Of course, this enchantment can’t last. Soon the stranger transforms the penance into parade and back again, making a joke of the crowd’s displeasure.

iii. Spellbound

The townspeople revolt. The stranger again tries to tempt them with apologies, to charm them with amusements—but the angry mob has had enough, even before the stranger undermines these overtures by mocking the very idea of sincerity. Yet the stranger plays on, sure the audience will succumb eventually. When the crowd registers the depth of the stranger’s determination to toy with them, the extremity of the stranger’s appetite for amusement, they recognize the stranger at last: this is the Trickster. A plan forms.

They play a snippet of a slow chorale, knowing the Trickster will echo and taunt them. And when the Trickster does just that, something happens; magic crackles in the air. The people play another snippet; the Trickster mocks them again—and that taunting echo casts a powerful spell, one that passes in shadow over the whole assemblage.

The shadow is the spell seeking its target, the one the spell will condemn to perform ever more stupendous feats for the amusement of the spellcaster. Who does the shadow seek? “Whosoever displeases by failing to amuse.”
But that, of course, the Trickster—the one who has spent all day taking pleasure at others’ expense, providing none in return. And so the Trickster is not only the spellcaster but also the spell’s target, self- condemned to play until the god’s own insatiable need for entertainment is satisfied. Which is to say, self-condemned to play forever.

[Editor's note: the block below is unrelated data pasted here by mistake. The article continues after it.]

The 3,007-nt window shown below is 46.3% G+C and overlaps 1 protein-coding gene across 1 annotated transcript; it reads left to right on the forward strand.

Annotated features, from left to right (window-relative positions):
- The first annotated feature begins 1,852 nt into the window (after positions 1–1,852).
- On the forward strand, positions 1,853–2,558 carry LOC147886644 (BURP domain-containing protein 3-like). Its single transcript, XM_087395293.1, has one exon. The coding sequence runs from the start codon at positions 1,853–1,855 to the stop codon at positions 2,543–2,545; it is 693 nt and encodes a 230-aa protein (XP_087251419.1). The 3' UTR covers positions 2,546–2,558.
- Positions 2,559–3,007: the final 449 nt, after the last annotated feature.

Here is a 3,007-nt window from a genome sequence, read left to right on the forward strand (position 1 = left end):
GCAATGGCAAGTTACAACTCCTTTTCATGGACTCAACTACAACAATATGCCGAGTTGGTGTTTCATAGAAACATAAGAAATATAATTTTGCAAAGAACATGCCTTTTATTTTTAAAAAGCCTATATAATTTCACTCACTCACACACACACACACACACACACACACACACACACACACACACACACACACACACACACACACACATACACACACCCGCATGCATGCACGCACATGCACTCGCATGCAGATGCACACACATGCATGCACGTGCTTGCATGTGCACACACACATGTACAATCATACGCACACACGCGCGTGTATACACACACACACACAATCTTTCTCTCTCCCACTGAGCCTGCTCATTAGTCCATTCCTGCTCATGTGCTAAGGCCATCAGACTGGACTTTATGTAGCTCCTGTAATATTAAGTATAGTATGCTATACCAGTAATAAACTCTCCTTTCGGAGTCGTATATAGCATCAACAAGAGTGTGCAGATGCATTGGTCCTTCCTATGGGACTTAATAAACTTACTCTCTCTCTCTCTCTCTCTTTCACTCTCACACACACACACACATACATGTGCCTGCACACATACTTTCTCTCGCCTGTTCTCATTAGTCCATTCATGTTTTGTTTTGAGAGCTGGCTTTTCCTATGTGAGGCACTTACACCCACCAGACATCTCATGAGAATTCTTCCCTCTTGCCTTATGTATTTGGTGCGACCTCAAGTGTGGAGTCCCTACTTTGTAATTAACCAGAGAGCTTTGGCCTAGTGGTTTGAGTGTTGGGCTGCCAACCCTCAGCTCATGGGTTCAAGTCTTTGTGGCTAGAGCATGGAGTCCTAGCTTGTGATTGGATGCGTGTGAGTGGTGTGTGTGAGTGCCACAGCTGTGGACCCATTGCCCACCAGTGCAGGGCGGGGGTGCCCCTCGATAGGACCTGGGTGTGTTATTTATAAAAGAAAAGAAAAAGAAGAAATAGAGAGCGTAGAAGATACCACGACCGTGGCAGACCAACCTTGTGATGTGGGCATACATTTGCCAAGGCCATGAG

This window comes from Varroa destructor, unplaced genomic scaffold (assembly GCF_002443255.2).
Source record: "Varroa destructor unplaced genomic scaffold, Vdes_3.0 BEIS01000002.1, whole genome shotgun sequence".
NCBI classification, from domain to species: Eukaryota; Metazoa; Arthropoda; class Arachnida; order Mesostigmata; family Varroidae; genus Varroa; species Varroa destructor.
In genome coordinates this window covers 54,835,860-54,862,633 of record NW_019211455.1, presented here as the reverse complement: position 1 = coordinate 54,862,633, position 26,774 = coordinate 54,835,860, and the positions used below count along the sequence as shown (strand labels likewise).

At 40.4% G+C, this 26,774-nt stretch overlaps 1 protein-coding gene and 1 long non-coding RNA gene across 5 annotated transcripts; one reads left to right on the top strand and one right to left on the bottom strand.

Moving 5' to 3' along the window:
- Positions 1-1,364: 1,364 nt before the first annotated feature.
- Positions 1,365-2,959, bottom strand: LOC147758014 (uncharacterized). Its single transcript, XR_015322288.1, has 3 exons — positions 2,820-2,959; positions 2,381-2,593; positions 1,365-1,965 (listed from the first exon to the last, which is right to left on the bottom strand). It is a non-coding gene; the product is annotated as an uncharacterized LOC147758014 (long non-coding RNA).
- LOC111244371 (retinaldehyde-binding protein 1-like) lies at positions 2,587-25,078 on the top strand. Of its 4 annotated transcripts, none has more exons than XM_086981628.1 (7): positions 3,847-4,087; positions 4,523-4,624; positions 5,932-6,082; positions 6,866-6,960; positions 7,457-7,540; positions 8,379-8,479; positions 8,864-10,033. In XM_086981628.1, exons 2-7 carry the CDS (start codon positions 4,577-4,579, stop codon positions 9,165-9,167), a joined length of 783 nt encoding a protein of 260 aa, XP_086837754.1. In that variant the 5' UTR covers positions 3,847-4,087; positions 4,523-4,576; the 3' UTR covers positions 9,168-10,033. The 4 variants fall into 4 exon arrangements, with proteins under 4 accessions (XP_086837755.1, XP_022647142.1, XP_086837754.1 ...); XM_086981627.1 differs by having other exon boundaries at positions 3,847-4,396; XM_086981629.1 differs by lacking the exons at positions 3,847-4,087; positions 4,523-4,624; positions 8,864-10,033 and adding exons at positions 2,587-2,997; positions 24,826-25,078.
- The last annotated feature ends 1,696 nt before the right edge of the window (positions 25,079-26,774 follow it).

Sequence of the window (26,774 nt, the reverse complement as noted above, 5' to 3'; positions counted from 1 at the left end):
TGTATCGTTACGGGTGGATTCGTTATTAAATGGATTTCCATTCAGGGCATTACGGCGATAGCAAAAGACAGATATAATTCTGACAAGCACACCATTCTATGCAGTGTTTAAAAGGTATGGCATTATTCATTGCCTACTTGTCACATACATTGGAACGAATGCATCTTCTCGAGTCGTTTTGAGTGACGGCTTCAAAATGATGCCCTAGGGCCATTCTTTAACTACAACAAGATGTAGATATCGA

The spell takes hold; the stranger-god plays. The townspeople celebrate the performance they have been waiting for all day. Divine virtuosity pours out, turning from trickle to torrent to flood. But the deluge can do nothing to slake the god’s endless thirst, nothing to fulfill the god’s now-eternal task.
The spectacle may pause, but only because ceaseless revels lose their charm. The show must go on. (And on, and on.) The player has become the plaything, the Trickster has been tricked.

Or so it seems. It’s so hard to tell, with Tricksters.

Program note by A. E. Jaques


October 18, 2022, Meyerson Symphony Center, Dallas, Texas

Julian Bliss, Clarinet
The Dallas Winds, conducted by Jerry Junkin

Commissioned by

Written for Julian Bliss. Commissioned by a consortium of 25 ensembles, led by

The Dallas Winds, Jerry Junkin, conductor
The United States Air Force Band, Colonel Don Schofield, Commander and conductor

Co-commissioned by:
Dr. Steven Ward, Abilene Christian University
Dr. Ken Ozzello, The University of Alabama Wind Ensemble
Dr. Jason Caslor, Arizona State University Wind Ensemble
Dr. Daniel A. Belongia, Arkansas Tech University Symphonic Wind Ensemble
Dr.Eric Wilson, Baylor University Wind Ensemble
Dr. Brian Lamb, University of Central Oklahoma Wind Symphony
Dr. Patrick Dunnigan, Florida State University Wind Orchestra
Nicholas J Carlson, University of Illinois at Chicago Wind Ensemble
Dr. Rodney Dorsey, Indiana University Wind Ensemble
Dr. Stephen Kerr, Liberty University Wind Symphony
Regents Professor Eugene Migliaro Corporon, Lone Star Wind Orchestra
Dr. Chris Wilhjelm, New Jersey Wind Symphony
Dr. Douglas Henderson, Oklahoma State University Wind Ensemble
Dr. David Vickerman, San José State University Wind Ensemble
Dr. Timothy Robblee, The Shenandoah University Wind Ensemble
Dr. Cormac Cannon, University of South Carolina Wind Ensemble.
Dr. Jacob Wallace, South Dakota State University Wind Symphony
Dr. Tamey Anglley, Stephen F. Austin State University Wind Ensemble
Professor Jerry Junkin, The University of Texas Bands
Dr. Sarah McKoin, Texas Tech University Symphonic Wind Ensemble
Dr. Caroline Beatty, Texas State University Wind Symphony
Dr. Andrew Yozviak, West Chester University
Dr. Josh Byrd, University of West Georgia Wind Ensemble